It was an afternoon full of resources and information all about wellness and combating homelessness.
The three-time WNBA All-Star and Sparks point guard Chelsea Gray along with Sparks Head Athletic Trainer Courtney Watson took part in the team’s latest event for their ‘Spark The True You’ campaign at Bob Hope Patriotic Hall on last Tuesday.
The campaign came to fruition earlier this year with the Los Angeles Sparks partnering with the Los Angeles Department of Military and Veteran Affairs and Los Angeles Department of Mental Health to educate and provide assistance to women in active duty, veterans, and their families who strive to improve their overall health and wellness goals.
Since the campaign’s inception in January, there have been a plethora of events that have been put on throughout the year. The event focused on combating homelessness and discussing a healthy lifestyle.
Where the Heart Is conducts conversations around the various issues that homeless women veterans face while providing resources to help combat homelessness and the stigma surrounding it.
“I really love to see initiatives like this,” Sparks Head Athletic Trainer Courtney Watson said. “This is the second event that I’ve done with the LA Sparks and the department of mental health and veterans to really help us create that community.”
While Watson spoke to the group about health and wellness, Gray talked about her involvement with A Safe Place of Youth on their board.
“We were living down in Marina Del Rey and I was walking trying to find somewhere where I could give back to youth,” Gray shared. “Growing up, I had the opportunity to be around a lot of powerful [and motivated] women. I think it’s important for younger kids — boys and girls to be able to see that.”
Gray has put on a shoe drive for homeless youth in previous seasons, but did not have one this season. However, it will make a return next season with the help of Adidas.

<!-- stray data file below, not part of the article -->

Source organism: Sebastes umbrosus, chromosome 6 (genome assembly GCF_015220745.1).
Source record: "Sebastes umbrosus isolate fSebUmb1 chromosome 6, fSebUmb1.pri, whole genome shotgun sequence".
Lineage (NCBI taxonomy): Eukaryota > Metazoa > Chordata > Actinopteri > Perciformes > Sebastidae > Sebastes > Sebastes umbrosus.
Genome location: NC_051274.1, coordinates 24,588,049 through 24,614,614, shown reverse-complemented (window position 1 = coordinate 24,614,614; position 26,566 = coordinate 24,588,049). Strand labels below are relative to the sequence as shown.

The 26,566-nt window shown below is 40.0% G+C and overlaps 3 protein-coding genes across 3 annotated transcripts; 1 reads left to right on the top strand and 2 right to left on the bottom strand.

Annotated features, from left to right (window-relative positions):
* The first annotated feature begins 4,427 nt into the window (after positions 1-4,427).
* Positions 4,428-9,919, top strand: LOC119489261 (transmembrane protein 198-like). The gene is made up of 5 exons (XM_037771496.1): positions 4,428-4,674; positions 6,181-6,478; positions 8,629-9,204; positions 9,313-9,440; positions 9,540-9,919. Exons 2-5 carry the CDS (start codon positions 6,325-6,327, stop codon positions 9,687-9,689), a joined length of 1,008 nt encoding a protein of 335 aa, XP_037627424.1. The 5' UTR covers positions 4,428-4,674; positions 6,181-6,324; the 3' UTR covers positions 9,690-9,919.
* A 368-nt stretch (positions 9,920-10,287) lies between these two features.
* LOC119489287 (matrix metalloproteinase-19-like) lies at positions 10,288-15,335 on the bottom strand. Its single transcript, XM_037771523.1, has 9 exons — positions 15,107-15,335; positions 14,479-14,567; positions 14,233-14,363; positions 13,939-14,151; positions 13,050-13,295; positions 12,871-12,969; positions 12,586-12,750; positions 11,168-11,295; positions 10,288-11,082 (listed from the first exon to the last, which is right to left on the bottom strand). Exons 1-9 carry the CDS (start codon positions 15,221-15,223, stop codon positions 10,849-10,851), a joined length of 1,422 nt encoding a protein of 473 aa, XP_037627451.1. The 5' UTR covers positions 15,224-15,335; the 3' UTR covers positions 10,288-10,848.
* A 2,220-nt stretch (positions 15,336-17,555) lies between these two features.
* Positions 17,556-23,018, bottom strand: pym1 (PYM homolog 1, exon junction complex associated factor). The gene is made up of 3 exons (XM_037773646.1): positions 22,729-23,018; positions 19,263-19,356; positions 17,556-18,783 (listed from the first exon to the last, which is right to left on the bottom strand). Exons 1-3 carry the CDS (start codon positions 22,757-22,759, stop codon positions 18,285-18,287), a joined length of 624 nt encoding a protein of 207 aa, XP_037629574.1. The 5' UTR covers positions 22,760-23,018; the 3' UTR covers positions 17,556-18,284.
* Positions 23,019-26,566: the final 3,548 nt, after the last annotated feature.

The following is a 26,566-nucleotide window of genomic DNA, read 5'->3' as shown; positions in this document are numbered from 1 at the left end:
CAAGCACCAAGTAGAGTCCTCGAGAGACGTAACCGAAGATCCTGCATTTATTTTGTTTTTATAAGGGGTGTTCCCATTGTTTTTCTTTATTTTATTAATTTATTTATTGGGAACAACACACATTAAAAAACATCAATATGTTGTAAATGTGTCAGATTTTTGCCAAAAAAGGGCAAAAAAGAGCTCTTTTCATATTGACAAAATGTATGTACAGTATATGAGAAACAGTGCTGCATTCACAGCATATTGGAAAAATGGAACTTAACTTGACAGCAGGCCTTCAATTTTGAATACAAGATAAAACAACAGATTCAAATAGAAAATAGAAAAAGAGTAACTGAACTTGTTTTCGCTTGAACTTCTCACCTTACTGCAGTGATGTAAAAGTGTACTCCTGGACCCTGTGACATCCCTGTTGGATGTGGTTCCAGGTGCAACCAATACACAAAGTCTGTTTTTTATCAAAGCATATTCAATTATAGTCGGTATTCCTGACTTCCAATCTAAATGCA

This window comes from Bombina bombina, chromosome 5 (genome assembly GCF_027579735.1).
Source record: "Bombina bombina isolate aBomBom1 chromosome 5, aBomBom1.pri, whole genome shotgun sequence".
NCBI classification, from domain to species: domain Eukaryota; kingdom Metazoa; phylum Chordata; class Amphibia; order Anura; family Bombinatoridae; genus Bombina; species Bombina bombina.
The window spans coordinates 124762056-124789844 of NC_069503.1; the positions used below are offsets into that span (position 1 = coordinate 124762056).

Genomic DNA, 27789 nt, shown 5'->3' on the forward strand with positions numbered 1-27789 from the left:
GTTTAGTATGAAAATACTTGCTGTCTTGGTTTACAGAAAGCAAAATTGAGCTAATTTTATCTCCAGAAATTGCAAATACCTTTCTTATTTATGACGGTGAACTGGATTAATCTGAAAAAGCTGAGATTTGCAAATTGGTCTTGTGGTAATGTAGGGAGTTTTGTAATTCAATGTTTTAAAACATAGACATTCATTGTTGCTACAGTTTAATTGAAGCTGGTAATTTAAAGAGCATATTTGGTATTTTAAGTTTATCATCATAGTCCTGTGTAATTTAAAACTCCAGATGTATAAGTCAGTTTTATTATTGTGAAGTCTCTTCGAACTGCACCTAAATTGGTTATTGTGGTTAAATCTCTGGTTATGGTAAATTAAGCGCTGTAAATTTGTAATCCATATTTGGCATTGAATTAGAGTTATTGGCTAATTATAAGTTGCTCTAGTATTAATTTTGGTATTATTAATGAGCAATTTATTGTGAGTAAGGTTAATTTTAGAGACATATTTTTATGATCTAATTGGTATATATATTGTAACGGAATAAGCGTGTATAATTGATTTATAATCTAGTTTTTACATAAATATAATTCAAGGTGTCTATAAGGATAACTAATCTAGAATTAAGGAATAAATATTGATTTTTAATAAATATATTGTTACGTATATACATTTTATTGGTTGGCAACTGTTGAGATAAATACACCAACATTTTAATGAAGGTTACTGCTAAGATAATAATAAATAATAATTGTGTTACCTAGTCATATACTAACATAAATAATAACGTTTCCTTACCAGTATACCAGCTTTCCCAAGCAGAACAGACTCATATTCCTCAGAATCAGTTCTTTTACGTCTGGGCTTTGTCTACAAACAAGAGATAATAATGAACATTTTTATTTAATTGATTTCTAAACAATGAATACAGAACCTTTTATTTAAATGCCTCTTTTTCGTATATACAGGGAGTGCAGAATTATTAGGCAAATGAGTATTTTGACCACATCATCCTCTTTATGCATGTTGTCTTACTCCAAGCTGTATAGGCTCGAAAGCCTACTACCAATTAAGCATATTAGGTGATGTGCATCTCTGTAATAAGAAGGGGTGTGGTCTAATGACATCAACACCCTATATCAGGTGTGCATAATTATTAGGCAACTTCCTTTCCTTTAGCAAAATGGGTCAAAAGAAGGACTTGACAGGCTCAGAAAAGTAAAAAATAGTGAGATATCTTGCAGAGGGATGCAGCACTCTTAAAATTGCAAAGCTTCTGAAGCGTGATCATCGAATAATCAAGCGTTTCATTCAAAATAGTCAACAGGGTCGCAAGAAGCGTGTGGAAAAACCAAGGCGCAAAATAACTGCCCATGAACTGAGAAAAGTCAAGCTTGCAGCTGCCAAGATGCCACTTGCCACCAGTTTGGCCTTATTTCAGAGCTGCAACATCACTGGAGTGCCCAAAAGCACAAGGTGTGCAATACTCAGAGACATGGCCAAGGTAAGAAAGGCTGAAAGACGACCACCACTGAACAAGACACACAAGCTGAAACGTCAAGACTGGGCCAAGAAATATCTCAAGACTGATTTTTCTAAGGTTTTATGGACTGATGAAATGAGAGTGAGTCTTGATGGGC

Despite not being personally connected to veterans, Gray did share some similarities that women veterans and athletes have in common. One thing that resonated with some in attendance was the notion of putting more emphasis on women in their respective fields.
“I think it’s time that we stop using the word female because the word female can mean so many different things,” Gray said. “There’s a power and a strength to the word women.”
There are some vast differences in professions between being an athlete and a veteran but there are also some intersections between the two. Both go through grueling seasons or tours that take a toll on a person’s overall well being. Tacking on being a woman is another layer.
From dealing with physical ailments to low moments with mental health, trying to find a balance to persevere is a journey. Being away from their families for long periods of time was also another similarity between the two.
“The time spent away from their families. Women are gone and they miss their children take their first steps just to fight our country,” Gray said.
Gray expressed to the group that she’s had multiple injuries that have tested her, but her mindset getting through them never wavered. Gray recalled being hurt after being drafted and not knowing what her future would hold due to being wary of coming back from her injuries.
“That’s kind of been my story of how I wasn’t supposed to be here because of that,” Gray said. “I think it’s a huge part mentally to find it within yourself to want to be better.”
In focusing on taking care of her body for the past 3-4 years, she has become a better player and person. Gray has become a WNBA champion, an all-star, and most recently a member of the 2019 all-WNBA first team.
Gray will continue to become a pillar in the Los Angeles community with her involvement with the youth, something that she’s found a purpose in. She will have more time to do so this offseason when she’s not traveling the country with USA Basketball to prepare for the 2020 Olympics.